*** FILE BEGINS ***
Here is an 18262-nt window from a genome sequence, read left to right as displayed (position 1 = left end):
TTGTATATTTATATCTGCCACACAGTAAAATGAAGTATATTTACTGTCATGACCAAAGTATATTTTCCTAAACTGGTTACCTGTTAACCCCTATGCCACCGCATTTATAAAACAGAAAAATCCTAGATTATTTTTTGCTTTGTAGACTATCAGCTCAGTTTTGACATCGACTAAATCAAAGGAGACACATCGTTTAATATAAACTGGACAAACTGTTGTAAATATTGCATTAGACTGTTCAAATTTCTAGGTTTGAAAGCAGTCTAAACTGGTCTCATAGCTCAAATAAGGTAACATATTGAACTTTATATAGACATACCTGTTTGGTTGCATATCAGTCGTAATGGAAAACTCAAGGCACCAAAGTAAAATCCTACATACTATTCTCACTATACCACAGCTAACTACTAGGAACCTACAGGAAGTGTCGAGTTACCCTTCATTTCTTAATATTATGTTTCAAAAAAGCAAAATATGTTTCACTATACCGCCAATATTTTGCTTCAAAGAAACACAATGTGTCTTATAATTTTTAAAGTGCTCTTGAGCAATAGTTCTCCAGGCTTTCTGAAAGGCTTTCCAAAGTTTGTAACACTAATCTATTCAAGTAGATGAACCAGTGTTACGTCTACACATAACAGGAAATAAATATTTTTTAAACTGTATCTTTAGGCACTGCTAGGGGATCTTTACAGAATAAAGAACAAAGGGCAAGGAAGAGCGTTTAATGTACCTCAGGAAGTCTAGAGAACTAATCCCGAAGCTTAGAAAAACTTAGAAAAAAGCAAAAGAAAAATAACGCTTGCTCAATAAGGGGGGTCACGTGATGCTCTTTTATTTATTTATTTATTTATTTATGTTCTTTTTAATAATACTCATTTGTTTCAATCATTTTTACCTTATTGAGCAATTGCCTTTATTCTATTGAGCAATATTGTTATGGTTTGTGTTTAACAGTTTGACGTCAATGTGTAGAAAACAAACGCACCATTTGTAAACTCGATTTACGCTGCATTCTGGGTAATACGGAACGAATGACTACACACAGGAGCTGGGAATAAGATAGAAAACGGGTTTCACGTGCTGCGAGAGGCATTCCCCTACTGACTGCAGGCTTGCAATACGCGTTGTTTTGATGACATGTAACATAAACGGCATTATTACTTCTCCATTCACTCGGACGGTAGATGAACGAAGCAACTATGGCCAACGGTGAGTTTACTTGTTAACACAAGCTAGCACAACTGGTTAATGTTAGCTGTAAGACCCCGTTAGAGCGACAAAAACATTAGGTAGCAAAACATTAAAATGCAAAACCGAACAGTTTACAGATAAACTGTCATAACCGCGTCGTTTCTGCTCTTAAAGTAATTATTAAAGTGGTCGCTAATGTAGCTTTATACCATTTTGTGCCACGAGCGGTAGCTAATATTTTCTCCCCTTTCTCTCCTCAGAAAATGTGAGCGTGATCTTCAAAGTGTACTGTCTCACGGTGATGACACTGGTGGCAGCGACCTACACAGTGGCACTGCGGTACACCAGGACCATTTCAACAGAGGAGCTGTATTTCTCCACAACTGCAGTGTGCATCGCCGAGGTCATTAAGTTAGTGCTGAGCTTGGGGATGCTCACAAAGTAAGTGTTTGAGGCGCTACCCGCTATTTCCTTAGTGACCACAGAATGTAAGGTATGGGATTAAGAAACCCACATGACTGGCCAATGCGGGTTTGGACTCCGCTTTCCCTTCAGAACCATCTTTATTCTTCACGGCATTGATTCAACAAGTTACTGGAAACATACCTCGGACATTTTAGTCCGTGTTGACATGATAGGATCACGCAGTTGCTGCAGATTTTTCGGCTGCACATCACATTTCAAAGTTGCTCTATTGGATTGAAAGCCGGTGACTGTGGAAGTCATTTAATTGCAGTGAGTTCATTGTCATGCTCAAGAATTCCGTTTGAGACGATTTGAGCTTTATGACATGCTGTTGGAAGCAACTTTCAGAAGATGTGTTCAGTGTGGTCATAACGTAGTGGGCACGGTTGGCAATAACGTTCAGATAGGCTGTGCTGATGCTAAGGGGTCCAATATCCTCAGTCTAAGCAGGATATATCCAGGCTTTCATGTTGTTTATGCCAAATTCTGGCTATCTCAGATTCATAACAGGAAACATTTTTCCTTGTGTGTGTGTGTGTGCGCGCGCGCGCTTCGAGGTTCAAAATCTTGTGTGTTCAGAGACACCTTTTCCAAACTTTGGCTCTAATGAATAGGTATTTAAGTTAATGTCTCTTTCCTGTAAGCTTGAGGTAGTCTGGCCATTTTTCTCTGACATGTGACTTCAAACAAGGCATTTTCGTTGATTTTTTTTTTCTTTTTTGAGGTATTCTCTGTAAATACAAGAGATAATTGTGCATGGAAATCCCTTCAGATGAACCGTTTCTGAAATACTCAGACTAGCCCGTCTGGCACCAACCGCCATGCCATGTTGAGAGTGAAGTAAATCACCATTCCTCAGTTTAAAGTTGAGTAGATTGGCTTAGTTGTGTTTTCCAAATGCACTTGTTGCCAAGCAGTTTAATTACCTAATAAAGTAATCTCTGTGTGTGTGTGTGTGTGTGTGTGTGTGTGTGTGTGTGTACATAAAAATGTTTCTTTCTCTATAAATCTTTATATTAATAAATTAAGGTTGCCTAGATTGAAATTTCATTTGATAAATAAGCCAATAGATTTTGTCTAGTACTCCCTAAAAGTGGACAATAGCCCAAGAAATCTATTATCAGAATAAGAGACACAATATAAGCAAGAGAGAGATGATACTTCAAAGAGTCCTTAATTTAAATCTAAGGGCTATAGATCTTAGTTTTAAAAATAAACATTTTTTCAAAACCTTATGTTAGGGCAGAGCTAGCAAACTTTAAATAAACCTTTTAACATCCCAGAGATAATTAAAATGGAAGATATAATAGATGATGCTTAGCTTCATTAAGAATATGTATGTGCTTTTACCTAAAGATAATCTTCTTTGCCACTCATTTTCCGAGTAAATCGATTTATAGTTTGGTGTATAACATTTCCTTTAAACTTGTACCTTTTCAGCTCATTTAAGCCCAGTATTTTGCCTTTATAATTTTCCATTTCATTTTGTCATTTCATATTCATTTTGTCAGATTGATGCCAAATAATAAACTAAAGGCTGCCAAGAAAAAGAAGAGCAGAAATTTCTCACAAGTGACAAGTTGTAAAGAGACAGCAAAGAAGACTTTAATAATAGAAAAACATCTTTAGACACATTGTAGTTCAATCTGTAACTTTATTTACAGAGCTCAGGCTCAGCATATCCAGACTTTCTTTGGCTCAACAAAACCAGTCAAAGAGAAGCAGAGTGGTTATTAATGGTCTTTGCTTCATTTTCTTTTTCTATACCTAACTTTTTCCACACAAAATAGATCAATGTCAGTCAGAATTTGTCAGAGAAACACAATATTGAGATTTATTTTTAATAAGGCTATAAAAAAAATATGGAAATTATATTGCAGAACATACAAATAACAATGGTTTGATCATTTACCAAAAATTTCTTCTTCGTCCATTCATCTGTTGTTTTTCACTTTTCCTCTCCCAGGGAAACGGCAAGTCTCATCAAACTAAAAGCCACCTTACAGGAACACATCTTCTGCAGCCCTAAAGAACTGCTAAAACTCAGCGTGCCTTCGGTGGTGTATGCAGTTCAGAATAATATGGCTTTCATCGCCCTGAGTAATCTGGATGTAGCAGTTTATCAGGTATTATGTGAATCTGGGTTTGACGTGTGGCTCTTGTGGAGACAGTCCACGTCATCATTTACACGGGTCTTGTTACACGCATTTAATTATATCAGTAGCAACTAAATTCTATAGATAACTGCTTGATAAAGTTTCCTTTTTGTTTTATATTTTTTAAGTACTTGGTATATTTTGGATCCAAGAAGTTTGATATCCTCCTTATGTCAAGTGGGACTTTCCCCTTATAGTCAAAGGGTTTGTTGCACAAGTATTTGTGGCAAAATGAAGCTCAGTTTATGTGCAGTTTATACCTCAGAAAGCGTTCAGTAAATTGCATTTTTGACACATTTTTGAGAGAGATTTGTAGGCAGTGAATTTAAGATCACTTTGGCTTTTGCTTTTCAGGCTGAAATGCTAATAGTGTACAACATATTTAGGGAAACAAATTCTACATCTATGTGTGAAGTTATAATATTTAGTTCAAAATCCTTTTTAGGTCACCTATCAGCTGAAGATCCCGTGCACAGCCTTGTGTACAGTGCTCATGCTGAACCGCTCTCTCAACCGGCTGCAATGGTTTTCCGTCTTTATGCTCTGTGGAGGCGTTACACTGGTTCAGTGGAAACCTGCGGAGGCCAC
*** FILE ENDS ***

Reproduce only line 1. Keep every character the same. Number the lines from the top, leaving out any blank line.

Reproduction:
Here is an 18262-nt window from a genome sequence, read left to right as displayed (position 1 = left end):